My husband met the puppy for the first time Friday morning. They’ve seemed to hit it off pretty well.
I had made plans to go to the Home Show with others, and I knew it would be a great big experience for the new pup. It also had the potential to be too big an experience, so I packed an entire day’s worth of kibble and an extra bully stick, more on that in a moment.
I picked up the vest and gear, and I put on my coat, and Mindy launched from my husband’s lap and ran to join me. Remember how I said I wanted most of all to condition that outings were fun? I think we’re on target.
And then we headed out to the State Fairgrounds for a socialization adventure.
I really need to emphasize this: I was 100% prepared to bail if the puppy needed it. If her eyes popped or if she started shutting down, I’d already decided that I would go to a quiet corner or even the car, where I would sit with the puppy and read a book until the others had finished. Over-facing in the name of socialization does more harm than good!
I had several barometers of puppy condition, and one was that she was offering me lots of willing behaviors. I didn’t lure or physically position* anything all day. It’s not that luring is necessarily wrong, it’s just that it doesn’t require nearly as much from the dog. A dog can follow a lure with only a bit of its brain, while the rest is browsing the inner internet or worrying about that scary thing over there. So if a puppy is cogitating on offering behaviors, she’s in a more functional state and is much less likely to be worrying about stuff. (Not luring wasn’t a goal in itself, just worked out that way because she was consistently focused and offering.)
I cannot in good conscience describe our socialization without emphasizing that we are working at the puppy’s own pace, and that pace could vary greatly in other puppies. Yes, I had things I wanted to do at the Home Show, but by taking the puppy I made her my first priority. Yep, I got less done than I would have without her, but that didn’t matter. If she’d needed to slow down or leave, I could not have done anything else. See also “When you should NOT socialize the dog.”
(*Well, okay, I did leash-block a couple of dives toward mulch piles and spilled popcorn, because seriously, mulch piles and spilled popcorn. But I called her back to me, clicked and treated for coming voluntarily away, and then carried her past the rest, because we aren’t prepared yet to walk calmly past all distractions.)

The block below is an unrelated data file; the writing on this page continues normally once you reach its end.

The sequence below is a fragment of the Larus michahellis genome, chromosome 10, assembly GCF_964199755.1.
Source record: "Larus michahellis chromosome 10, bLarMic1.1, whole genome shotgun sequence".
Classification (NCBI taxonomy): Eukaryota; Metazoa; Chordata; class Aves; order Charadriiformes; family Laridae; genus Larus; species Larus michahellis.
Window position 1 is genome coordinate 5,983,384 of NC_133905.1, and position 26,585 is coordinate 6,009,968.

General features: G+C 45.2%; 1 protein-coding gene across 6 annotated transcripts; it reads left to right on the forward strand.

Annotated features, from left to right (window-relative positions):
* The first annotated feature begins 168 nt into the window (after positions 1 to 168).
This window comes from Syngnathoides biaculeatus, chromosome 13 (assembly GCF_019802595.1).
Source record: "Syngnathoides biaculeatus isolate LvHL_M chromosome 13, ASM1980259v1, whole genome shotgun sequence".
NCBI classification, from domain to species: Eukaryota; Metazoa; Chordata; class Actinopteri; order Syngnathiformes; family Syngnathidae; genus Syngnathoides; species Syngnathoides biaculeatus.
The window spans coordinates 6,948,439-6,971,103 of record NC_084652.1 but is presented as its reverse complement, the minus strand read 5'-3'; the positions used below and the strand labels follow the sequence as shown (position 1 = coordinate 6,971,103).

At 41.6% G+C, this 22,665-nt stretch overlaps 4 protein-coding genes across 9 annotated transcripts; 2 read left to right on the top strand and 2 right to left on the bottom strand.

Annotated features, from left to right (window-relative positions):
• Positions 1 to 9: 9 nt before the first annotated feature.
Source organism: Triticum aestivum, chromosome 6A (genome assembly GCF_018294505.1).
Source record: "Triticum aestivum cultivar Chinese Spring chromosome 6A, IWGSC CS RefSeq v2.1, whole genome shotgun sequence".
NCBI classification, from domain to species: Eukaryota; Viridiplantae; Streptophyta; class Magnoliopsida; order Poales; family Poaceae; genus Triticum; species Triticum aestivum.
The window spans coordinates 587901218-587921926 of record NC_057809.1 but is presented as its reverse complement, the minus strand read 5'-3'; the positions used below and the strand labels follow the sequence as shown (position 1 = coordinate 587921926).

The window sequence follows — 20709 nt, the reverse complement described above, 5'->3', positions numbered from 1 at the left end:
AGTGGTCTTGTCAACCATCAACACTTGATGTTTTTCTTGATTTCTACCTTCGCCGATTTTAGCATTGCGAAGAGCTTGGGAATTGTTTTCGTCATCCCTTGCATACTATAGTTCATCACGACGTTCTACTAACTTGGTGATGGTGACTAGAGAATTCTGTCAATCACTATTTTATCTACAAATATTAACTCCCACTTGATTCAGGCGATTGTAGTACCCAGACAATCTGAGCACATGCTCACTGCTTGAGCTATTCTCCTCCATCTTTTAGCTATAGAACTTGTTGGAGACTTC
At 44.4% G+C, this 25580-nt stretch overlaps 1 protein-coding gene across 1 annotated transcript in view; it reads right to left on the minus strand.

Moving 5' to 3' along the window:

The Home Show
This is two buildings full of LOTS of people and a ton of exhibits and vendors. They build a whole new house inside each year, and there are water gardens and patios and statues and did I mention LOTS of people.
It was a great training ground, actually. She got tons of clicks for staying next to my leg as we moved very slowly through lines, she got lots of practice meeting friendly people with her paws on the floor, she got lots and lots of practice walking with me past lots of distractions, including friendly people calling her over to them. She got clicks for chilling out and camping while I spoke with other people, either curious about her or selling stuff I wanted, and a few times she got to chew a bully stick while waiting because I didn’t want her to get frustrated or bored.
Most people were quite well-mannered. I heard several mothers tell their children that they couldn’t go bother the puppy who was working (and I often called, “Thanks, Mom!” in return). Many people asked if they could meet or pet, and I usually gave permission. (The few times I said no, the puppy had just had a number of greetings and probably wasn’t looking for more. I don’t want them to be annoying, just casual.) And I told amazing numbers of people about service dog etiquette and about clicker training. At two points I was practically giving a mini-class, with a dozen people ringed about us while I explained clicker training and that yes, any puppy could learn it.